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Viewing cable 09CAIRO945, CONVERSATION WITH EGYPTIAN MUSLIM TELEVANGELIST

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Reference ID Created Released Classification Origin
09CAIRO945 2009-05-27 14:02 2011-02-16 21:09 CONFIDENTIAL Embassy Cairo
VZCZCXRO3936
RR RUEHROV
DE RUEHEG #0945/01 1471449
ZNY CCCCC ZZH
R 271449Z MAY 09
FM AMEMBASSY CAIRO
TO RUEHC/SECSTATE WASHDC 2594
INFO RUEHXK/ARAB ISRAELI COLLECTIVE
RHEHNSC/NSC WASHDC
C O N F I D E N T I A L SECTION 01 OF 02 CAIRO 000945 
 
SIPDIS 
 
FOR NEA/ELA 
 
E.O. 12958: DECL: 05/25/2029 
TAGS: PGOV KISL KIRF KPAO SOCI EG
SUBJECT: CONVERSATION WITH EGYPTIAN MUSLIM TELEVANGELIST 
 
REF: CAIRO 202 
 
Classified By: Counselor for Economic and Political Affairs Catherine Hill-Herndon for reason 1.4 (d).
1. Key Points: -- (C) According to Moez Massoud, a rising star among Egyptian Muslim televangelists, Salafists and the Muslim Brotherhood (MB) are competing fiercely for influence among Egypt's youth. -- (C) Massoud said Salafist influence - which has been present in Egypt since the movements founding by Al Azhar scholars in the late nineteenth century - is growing for two reasons: an influx of Saudi Arabian money financing Salafist satellite television stations and Egypt's old-line Salafist charitable organizations, and GoE encouragement of Salafism as a counter-force to the MB (reftel). -- (C) Massoud believes the GoE is committing a serious mistake in encouraging Salafism and fears a merger of ultra-orthodox Salafist religious views with MB grass roots political activism could create a dangerous movement.

2. (C) Comment: Massoud is gaining a growing following, at least in Egypt. His views on Islamic tolerance and moderation seem to resonate with his young, well-educated and relatively wealthy audience. It will be interesting to see if he is able to make inroads among Egypt's much larger group of impoverished young people, especially in the face of the louder MB and Salafist voices he believes he competes against. ------------ Moez Massoud ------------

3.(SBU) Massoud is a 31 year old Egyptian Muslim televangelist, part of a new wave of Egyptian Islamic preachers - including Amr Khalid and Khalid Al Ghindy - who are comfortable using electronic media to convey a religious message, which often includes secular self-help advice. They also appear to be prospering financially. Massoud began his career in televangelism by creating and hosting a series of television shows dealing with Islamic issues, primarily on the Saudi-owned ART network. He currently appears live each week on the popular television news program "Ninety Minutes," broadcast in Egypt and throughout the Middle East on Al Mehwar (the "Focal Point") network.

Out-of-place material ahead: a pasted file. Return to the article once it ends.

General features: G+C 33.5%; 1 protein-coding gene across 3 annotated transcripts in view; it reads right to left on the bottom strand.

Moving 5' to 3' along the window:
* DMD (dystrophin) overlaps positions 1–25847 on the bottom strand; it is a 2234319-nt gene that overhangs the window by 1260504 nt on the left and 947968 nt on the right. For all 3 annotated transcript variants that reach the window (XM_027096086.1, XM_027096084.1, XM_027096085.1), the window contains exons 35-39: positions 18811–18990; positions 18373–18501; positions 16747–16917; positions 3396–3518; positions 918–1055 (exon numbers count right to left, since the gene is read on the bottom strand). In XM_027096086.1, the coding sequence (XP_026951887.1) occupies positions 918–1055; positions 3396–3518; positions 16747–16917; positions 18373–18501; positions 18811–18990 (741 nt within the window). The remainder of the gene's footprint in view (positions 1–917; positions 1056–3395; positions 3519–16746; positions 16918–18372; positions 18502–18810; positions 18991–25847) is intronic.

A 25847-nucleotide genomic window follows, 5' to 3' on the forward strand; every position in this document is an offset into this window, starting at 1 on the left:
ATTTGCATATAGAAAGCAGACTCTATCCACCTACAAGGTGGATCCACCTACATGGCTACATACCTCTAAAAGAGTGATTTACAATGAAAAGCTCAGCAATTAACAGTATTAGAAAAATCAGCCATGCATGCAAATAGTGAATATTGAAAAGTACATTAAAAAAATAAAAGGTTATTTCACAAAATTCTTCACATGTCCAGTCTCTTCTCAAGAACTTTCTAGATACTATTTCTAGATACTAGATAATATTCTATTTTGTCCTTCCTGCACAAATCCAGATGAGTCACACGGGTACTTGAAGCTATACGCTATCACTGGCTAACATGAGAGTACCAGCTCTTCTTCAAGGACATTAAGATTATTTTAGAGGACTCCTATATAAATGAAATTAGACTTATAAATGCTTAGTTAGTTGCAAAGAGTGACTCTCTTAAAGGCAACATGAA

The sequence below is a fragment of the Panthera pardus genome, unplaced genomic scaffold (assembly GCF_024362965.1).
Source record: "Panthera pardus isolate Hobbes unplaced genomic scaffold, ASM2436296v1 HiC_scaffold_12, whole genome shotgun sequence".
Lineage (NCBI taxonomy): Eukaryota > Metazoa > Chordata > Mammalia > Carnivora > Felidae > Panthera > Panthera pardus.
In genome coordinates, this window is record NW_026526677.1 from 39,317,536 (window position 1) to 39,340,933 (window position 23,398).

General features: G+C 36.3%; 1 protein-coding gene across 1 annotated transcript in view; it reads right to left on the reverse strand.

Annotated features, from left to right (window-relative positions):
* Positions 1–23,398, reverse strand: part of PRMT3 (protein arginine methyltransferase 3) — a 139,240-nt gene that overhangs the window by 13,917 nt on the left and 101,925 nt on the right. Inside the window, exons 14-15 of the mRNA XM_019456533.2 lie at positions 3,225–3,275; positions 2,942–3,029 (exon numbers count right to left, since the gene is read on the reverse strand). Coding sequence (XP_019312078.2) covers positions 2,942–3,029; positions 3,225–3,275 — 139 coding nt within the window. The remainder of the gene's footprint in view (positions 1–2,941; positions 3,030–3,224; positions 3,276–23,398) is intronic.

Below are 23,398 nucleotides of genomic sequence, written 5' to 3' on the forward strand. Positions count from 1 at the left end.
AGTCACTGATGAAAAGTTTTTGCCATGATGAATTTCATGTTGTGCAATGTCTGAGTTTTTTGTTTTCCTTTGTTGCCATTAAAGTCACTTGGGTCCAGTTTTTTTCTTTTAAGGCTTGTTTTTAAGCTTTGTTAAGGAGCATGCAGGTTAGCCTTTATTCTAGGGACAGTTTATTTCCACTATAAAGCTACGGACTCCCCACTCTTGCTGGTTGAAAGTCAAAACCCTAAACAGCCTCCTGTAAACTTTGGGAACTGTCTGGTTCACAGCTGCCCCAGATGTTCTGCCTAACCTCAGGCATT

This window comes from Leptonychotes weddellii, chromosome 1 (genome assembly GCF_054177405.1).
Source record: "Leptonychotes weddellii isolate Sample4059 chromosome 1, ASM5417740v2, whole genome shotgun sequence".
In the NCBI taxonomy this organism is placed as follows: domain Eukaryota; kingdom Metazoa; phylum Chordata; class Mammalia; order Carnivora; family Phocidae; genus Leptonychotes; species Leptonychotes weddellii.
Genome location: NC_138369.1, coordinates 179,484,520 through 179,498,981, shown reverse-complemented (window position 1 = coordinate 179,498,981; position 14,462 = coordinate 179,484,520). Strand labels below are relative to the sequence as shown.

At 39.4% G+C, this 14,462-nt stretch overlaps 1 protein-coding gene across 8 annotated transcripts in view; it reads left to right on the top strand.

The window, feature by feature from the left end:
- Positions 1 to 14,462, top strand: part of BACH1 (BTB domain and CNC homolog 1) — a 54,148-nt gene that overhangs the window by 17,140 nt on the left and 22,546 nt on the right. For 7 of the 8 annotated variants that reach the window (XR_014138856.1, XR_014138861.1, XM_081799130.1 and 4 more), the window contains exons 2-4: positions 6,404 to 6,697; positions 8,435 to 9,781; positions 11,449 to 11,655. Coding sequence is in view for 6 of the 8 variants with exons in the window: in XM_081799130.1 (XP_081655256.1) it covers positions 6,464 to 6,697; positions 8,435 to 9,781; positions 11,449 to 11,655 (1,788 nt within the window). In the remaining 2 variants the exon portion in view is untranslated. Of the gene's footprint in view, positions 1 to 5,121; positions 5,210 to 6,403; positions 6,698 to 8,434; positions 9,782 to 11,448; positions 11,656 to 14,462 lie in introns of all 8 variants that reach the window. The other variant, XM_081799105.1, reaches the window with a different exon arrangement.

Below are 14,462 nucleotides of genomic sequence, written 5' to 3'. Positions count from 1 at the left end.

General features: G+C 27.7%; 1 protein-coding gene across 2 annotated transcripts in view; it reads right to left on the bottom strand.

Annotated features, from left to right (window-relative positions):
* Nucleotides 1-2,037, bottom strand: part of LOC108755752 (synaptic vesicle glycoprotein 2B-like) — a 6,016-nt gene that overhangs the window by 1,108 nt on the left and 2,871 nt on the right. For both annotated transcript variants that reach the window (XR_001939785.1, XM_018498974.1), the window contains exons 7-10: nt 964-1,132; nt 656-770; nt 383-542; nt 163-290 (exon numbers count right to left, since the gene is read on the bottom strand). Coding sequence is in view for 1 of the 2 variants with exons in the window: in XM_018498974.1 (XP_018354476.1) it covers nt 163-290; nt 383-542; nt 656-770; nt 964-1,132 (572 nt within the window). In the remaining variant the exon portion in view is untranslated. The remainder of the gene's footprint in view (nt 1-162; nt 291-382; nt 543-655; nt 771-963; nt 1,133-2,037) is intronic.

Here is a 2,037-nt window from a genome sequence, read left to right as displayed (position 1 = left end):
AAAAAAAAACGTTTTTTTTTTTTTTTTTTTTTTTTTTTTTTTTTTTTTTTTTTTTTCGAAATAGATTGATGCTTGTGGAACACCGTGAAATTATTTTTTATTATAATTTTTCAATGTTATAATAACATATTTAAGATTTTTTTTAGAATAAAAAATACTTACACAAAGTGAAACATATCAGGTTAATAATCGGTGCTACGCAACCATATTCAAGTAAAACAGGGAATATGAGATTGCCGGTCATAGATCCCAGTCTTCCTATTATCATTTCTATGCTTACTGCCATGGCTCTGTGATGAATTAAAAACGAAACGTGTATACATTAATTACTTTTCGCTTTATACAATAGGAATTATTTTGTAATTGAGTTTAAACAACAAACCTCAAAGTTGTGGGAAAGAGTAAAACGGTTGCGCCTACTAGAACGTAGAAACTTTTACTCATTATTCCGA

4.(C) In a recent meeting, Massoud described his upbringing in a wealthy, secular Muslim Egyptian family. As an undergraduate at the American University of Cairo (AUC), he became involved in a Salafist group led by a fellow AUC student. According to Massoud, he was eventually put off by the Salafist focus on ritual. He returned to what he described as traditional Egyptian Islam - moderate, tolerant, and focused on ethics and spirituality. He said that he retained a Salafist view that religion and politics should not mix. After several years in business, he began his career as a televangelist.

5. (C) Massoud described his views on Islam - that it should be seen as an ethical system, influencing but separate from politics, as similar to those of prominent Muslim televangelist Amr Khalid, although he said Khalid emerged from an MB background, and initially advocated a leading role for Islam in governance. Massoud said that Khalid, perhaps because of GoE pressure, moved away from the idea that Islam should be central to governance. He said Khalid now sincerely embraces a 'traditional" Egyptian view on Islam as an ethical, rather than political, system.

6. (C) Massoud lamented that he and Khalid are among the few voices promoting 'traditional" Islam to Egypt's youth. Instead, young Egyptians, especially on public university campuses, are surrounded by appeals from MBs and Salafists. Massoud said that the MB appeals to Egypt's youth because of its opposition to the unpopular GoE and because its structure offers opportunities for social advancement. Salafists offer another alternative, through their well-financed outreach activities, not only on university campuses but also among Egypt's urban and rural poor. Massoud said the GoE encourages the spread of Salafism because it believes it will keep youth away from the MB. Massoud said that although Salafists generally eschew political activism and instead focus on creating a more Islamic society, he fears the combination of Salafist ultra-othodox Islam with MB political activism. He views what he sees as a deliberate GoE CAIRO 00000945 002 OF 002 strategy, fueled coincidentally by Saudi money, as a dangerous mistake by the government. SCOBEY